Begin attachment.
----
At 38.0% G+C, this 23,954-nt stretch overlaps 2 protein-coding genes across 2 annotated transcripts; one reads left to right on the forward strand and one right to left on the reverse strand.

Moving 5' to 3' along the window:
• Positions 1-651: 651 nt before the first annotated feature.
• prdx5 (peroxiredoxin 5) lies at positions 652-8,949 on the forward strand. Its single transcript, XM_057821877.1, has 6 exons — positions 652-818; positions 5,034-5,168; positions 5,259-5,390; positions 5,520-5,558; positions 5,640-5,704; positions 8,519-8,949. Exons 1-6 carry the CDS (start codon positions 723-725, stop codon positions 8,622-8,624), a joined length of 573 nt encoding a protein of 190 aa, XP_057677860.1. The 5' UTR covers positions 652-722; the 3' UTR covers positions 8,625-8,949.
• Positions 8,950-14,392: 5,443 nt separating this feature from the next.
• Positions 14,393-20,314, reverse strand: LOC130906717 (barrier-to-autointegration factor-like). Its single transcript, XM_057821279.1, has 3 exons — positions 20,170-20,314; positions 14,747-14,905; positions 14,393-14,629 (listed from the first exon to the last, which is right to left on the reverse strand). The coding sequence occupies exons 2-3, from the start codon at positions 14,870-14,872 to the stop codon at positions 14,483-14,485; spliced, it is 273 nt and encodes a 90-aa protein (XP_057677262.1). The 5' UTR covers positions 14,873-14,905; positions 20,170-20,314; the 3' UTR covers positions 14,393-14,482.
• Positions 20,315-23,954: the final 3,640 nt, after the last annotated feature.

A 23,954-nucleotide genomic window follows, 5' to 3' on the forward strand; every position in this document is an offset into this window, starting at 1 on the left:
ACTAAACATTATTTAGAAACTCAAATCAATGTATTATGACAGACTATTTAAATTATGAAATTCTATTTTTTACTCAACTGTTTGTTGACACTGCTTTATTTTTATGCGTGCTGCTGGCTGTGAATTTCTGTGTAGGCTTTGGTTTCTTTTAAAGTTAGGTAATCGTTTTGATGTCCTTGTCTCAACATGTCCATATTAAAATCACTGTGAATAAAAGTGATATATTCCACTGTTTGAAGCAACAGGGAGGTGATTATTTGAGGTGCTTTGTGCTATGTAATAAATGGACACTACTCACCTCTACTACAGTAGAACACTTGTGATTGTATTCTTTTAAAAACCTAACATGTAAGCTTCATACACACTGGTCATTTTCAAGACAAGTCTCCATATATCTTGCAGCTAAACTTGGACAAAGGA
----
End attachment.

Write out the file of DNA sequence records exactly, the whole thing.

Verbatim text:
At 38.0% G+C, this 23,954-nt stretch overlaps 2 protein-coding genes across 2 annotated transcripts; one reads left to right on the forward strand and one right to left on the reverse strand.

Moving 5' to 3' along the window:
• Positions 1-651: 651 nt before the first annotated feature.
• prdx5 (peroxiredoxin 5) lies at positions 652-8,949 on the forward strand. Its single transcript, XM_057821877.1, has 6 exons — positions 652-818; positions 5,034-5,168; positions 5,259-5,390; positions 5,520-5,558; positions 5,640-5,704; positions 8,519-8,949. Exons 1-6 carry the CDS (start codon positions 723-725, stop codon positions 8,622-8,624), a joined length of 573 nt encoding a protein of 190 aa, XP_057677860.1. The 5' UTR covers positions 652-722; the 3' UTR covers positions 8,625-8,949.
• Positions 8,950-14,392: 5,443 nt separating this feature from the next.
• Positions 14,393-20,314, reverse strand: LOC130906717 (barrier-to-autointegration factor-like). Its single transcript, XM_057821279.1, has 3 exons — positions 20,170-20,314; positions 14,747-14,905; positions 14,393-14,629 (listed from the first exon to the last, which is right to left on the reverse strand). The coding sequence occupies exons 2-3, from the start codon at positions 14,870-14,872 to the stop codon at positions 14,483-14,485; spliced, it is 273 nt and encodes a 90-aa protein (XP_057677262.1). The 5' UTR covers positions 14,873-14,905; positions 20,170-20,314; the 3' UTR covers positions 14,393-14,482.
• Positions 20,315-23,954: the final 3,640 nt, after the last annotated feature.

A 23,954-nucleotide genomic window follows, 5' to 3' on the forward strand; every position in this document is an offset into this window, starting at 1 on the left:
ACTAAACATTATTTAGAAACTCAAATCAATGTATTATGACAGACTATTTAAATTATGAAATTCTATTTTTTACTCAACTGTTTGTTGACACTGCTTTATTTTTATGCGTGCTGCTGGCTGTGAATTTCTGTGTAGGCTTTGGTTTCTTTTAAAGTTAGGTAATCGTTTTGATGTCCTTGTCTCAACATGTCCATATTAAAATCACTGTGAATAAAAGTGATATATTCCACTGTTTGAAGCAACAGGGAGGTGATTATTTGAGGTGCTTTGTGCTATGTAATAAATGGACACTACTCACCTCTACTACAGTAGAACACTTGTGATTGTATTCTTTTAAAAACCTAACATGTAAGCTTCATACACACTGGTCATTTTCAAGACAAGTCTCCATATATCTTGCAGCTAAACTTGGACAAAGGA